Consumer bureau defends data collection

Collecting broad swaths of Americans’ financial information is critical to monitor credit markets and protect consumers, the head of the Consumer Financial Protection Bureau (CFPB) said on Thursday.

Richard Cordray said his agency's controversial data collection should not alarm businesses or the public and defended the practice from critics who have likened it to domestic spying programs.

The information is being used to watch markets, survey its work and find sectors that are under regulated, he said.

“We have to have data to be able to do our job,” Cordray said at an event sponsored by Politico.

“Having the data to both understand what we’re doing and then be able to assess its impact over time, which may require revisions as we go forward over the next few years, is critical to us doing our work in an informed and intelligent way.”

Still, Cordray said that its collection of data “requires the closest attention from us” to ensure that Americans’ privacy isn’t being invaded and that their personal information is safe.

“Nothing would undermine the agency more than for people to get a sense that we aren’t paying attention to privacy and security, [that] we aren’t complying with federal law in those respects,” he added.

Republicans in Congress and business organizations have criticized the agency for collecting Americans’ data. Some critics have compared its collection to the surveillance done by the National Security Agency, though CFPB officials have denied that their work is anything like the spy agency’s.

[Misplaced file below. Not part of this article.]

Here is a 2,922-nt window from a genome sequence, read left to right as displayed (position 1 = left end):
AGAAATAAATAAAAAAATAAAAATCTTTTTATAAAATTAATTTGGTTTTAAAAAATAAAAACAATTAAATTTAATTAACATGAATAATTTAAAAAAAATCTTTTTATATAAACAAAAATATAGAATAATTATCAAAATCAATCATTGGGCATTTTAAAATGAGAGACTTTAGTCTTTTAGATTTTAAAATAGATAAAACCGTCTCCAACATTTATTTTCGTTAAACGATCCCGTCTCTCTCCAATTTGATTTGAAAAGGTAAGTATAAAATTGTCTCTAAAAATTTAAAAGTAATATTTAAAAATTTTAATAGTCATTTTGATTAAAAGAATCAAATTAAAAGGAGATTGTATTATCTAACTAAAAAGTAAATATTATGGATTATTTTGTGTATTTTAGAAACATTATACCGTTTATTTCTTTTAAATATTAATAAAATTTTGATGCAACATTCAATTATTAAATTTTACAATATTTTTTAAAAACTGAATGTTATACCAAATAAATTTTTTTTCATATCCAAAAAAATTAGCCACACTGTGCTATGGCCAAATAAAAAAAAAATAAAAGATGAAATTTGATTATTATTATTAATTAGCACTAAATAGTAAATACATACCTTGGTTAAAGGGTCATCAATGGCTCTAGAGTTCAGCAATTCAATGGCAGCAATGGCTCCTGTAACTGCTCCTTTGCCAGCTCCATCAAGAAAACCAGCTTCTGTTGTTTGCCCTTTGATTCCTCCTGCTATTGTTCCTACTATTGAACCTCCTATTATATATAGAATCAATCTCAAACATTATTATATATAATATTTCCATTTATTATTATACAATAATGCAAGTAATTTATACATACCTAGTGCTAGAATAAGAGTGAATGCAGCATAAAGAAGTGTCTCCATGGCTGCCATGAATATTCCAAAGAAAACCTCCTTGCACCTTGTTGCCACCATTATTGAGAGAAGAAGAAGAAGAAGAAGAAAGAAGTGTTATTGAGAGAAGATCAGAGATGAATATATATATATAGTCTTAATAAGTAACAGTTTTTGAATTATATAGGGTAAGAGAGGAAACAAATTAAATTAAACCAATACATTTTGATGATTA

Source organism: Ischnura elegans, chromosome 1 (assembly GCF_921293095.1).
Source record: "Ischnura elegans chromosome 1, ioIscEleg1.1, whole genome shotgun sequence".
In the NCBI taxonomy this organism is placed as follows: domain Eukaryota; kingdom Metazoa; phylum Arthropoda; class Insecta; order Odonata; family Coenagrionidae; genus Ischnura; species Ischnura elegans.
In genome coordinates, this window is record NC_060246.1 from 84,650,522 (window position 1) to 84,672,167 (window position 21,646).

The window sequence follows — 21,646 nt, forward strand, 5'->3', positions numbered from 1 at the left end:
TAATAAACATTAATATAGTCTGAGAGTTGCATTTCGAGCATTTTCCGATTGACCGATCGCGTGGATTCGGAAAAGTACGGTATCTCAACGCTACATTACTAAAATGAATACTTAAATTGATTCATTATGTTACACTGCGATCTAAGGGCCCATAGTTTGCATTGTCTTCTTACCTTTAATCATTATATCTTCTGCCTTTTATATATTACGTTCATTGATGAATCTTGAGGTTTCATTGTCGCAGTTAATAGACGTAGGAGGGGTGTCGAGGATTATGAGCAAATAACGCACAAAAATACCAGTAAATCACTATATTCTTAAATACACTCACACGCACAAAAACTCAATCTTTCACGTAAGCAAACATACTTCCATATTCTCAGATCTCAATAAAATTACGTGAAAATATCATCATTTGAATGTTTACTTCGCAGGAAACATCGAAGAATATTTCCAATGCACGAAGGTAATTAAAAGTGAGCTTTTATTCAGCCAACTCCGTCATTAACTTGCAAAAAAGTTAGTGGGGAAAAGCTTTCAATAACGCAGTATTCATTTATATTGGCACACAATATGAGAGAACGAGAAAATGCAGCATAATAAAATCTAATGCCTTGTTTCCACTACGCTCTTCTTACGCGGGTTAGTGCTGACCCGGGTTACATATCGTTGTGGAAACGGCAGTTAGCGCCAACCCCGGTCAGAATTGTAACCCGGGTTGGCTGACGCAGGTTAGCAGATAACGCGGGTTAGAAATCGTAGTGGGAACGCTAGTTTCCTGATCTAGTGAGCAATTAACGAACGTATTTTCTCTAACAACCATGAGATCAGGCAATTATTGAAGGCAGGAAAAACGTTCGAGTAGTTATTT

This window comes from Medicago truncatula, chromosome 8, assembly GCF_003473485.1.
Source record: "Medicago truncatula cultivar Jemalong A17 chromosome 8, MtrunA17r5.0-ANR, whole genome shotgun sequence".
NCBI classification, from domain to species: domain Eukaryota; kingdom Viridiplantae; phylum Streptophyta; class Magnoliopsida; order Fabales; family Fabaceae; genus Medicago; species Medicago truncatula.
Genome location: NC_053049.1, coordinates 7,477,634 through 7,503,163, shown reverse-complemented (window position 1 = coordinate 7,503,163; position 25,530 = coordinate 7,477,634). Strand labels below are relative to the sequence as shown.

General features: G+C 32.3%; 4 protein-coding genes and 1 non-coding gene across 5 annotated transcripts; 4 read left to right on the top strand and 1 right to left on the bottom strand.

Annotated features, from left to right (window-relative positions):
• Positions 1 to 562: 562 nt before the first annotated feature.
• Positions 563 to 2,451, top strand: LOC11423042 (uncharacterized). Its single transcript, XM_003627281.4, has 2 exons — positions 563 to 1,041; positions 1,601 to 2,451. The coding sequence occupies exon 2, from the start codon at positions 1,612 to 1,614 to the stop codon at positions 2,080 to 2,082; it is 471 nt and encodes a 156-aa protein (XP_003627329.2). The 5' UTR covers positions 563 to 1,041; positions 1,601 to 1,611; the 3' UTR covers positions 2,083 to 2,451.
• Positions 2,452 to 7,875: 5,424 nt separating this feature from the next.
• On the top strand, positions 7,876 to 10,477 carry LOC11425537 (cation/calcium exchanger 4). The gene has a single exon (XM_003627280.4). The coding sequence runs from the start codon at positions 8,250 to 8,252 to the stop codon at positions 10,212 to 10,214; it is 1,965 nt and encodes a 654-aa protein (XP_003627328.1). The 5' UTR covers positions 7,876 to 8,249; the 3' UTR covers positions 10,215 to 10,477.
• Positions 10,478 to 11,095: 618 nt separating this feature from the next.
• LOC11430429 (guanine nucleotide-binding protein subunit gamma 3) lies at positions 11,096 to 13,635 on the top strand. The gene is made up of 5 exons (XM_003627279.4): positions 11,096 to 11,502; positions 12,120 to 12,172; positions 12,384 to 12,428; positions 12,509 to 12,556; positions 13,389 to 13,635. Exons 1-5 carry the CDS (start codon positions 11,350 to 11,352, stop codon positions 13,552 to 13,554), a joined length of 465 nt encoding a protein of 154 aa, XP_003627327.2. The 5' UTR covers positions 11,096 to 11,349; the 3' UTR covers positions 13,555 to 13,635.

Cordray also said that the CFPB's programs were different from the data tracking that financial institutions sometimes do as part of their marketing. Those institutions, he said, are “trying to find out what I’m personally going to do in the future and try to market to me. That’s an entirely different approach than what we’re trying to do.”

He said that the CFPB was looking at “aggregate” data to chart patterns and trends in the market.

“What we care about is what kinds of rates and fees [consumers are being charged], what kind of pricing mechanisms, that sort of thing,” he said. “If we’re going to monitor some of the largest, most powerful financial institutions in the world, we have to keep up and understand what they’re doing to consumers.”